Before we can backup Cassandra from our cluster, we must create a backup target location. Click on Cloud Settings to be taken to the location where you can input your target credentials and bucket information.
You can follow our documentation on how to set up various backup targets. At a minimum, you will need to create both a single Cloud Account (e.g., AWS, Azure, Google) and a Backup Location (e.g., bucket in cloud object store).
When you create a backup location, you will select the previously created Cloud Account and then fill in the bucket information accordingly for your backup target provider.
Consider characteristics of the backup location. Retention of data within the backup location as well as the geographic location of the location are not configured by PX-Backup and thus should be carefully configured prior to using the location.
To make sure backups are encrypted within the backup location, enter an encryption key of your choice.
Create a backup schedule
This step is optional. However, using a schedule enables point in time recovery (PITR) of applications. Using a schedule will provide the PITR points that can be used.
You may want to create a schedule specifying how often your backup takes place (that allows you to meet your RPO objectives) and how many copies of the backup are to be kept (if you need RPO zero, check out kubernetes disaster recovery). Click Schedule Policies from the settings navigation, and this will bring you to a view where you can configure your schedules.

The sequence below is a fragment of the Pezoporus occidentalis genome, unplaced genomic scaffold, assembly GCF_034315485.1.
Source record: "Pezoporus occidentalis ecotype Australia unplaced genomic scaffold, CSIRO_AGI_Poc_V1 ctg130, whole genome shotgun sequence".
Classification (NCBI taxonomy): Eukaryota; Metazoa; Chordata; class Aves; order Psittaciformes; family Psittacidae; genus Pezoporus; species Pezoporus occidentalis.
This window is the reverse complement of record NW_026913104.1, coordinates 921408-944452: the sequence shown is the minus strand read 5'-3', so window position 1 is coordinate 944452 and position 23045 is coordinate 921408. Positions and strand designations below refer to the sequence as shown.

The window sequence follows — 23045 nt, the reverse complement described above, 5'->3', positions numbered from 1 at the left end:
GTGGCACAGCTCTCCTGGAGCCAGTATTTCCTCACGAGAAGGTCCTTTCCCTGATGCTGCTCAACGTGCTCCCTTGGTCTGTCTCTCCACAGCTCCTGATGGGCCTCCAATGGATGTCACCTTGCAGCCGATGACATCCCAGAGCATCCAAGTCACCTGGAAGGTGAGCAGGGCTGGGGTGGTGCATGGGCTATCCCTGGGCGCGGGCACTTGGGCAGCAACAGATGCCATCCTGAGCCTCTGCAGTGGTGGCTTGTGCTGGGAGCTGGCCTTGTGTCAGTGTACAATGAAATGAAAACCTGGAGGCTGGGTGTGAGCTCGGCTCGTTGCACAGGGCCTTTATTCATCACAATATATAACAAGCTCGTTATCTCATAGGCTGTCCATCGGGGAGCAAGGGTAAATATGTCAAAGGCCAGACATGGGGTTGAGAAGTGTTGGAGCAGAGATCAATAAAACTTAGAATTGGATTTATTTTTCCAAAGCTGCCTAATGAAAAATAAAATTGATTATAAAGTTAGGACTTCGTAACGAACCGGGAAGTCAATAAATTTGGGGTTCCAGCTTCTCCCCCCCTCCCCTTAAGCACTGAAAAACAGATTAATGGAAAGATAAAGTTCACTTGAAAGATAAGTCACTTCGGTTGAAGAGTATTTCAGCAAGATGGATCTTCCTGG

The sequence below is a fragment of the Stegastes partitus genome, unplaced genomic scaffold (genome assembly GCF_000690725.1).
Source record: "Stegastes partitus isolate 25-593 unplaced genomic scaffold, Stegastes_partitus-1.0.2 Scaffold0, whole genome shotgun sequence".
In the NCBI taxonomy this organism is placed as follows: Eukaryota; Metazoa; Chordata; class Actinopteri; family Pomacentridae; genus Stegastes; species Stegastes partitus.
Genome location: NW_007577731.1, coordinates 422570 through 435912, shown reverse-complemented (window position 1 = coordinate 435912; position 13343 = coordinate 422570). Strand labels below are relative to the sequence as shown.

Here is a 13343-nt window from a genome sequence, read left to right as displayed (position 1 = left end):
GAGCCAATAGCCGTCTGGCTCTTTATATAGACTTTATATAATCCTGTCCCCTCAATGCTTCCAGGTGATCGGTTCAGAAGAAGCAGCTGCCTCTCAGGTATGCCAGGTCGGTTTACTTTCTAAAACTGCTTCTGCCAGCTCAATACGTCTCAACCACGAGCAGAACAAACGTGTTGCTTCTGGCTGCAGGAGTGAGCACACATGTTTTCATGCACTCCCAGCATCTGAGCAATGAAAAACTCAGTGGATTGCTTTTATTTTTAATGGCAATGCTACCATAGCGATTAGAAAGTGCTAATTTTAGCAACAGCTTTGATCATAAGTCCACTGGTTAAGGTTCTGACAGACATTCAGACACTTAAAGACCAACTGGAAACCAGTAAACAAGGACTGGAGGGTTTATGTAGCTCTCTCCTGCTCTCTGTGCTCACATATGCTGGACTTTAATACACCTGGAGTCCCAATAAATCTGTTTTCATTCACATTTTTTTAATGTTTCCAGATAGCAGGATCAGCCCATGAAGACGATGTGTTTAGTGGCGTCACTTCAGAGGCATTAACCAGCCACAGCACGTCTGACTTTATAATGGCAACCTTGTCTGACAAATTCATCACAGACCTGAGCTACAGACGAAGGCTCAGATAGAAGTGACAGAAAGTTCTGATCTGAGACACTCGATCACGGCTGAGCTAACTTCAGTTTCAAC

Click the Add button in the navigation bar.
From here, create your desired schedule. When you choose Periodic, Daily, Weekly, or Monthly, you will then be able to select the number of retained copies. Later, you will be able to select this schedule when we create our backup for Cassandra.
Pre- and post- rules for creating application-consistent Cassandra backups
Backups should be taken when the system can verify that the data service is ready for a backup. This is called application awareness. For this reason, we may want to control logic that happens before and after a backup is triggered to help control consistency based on the above information. With PX-Backup, we configure pre- and post- rules that can run arbitrary commands inside one or more pods of the data service to achieve these goals.
First, we need to understand how Cassandra stores states. This will ultimately help provide a blueprint for our backup policies and rules in production.
By default, Cassandra stores data in SSTables, and its default SSTable directory path is `/var/lib/cassandra/data/<keypace_name>`. PersistentVolumeClaims (PVCs) are often mounted to `/var/lib/cassandra` so that any data Cassandra produces is persisted to the PersistentVolume that the claim references.
Keep in mind, some images—such as Google’s sample Cassandra image `cassandra:v12`— use the `CASSANDRA_DATA` environment to set the key-space data directory. In the aforementioned image, that directory is `/cassandra_data`, so make sure and double check that your PVCs are mounted to the correct location. A simple way to double check this is to `exec` into the pod and check the directory.
$ kubectl exec -n cassandra-1-ns cassandra-0 -- ls /cassandra_data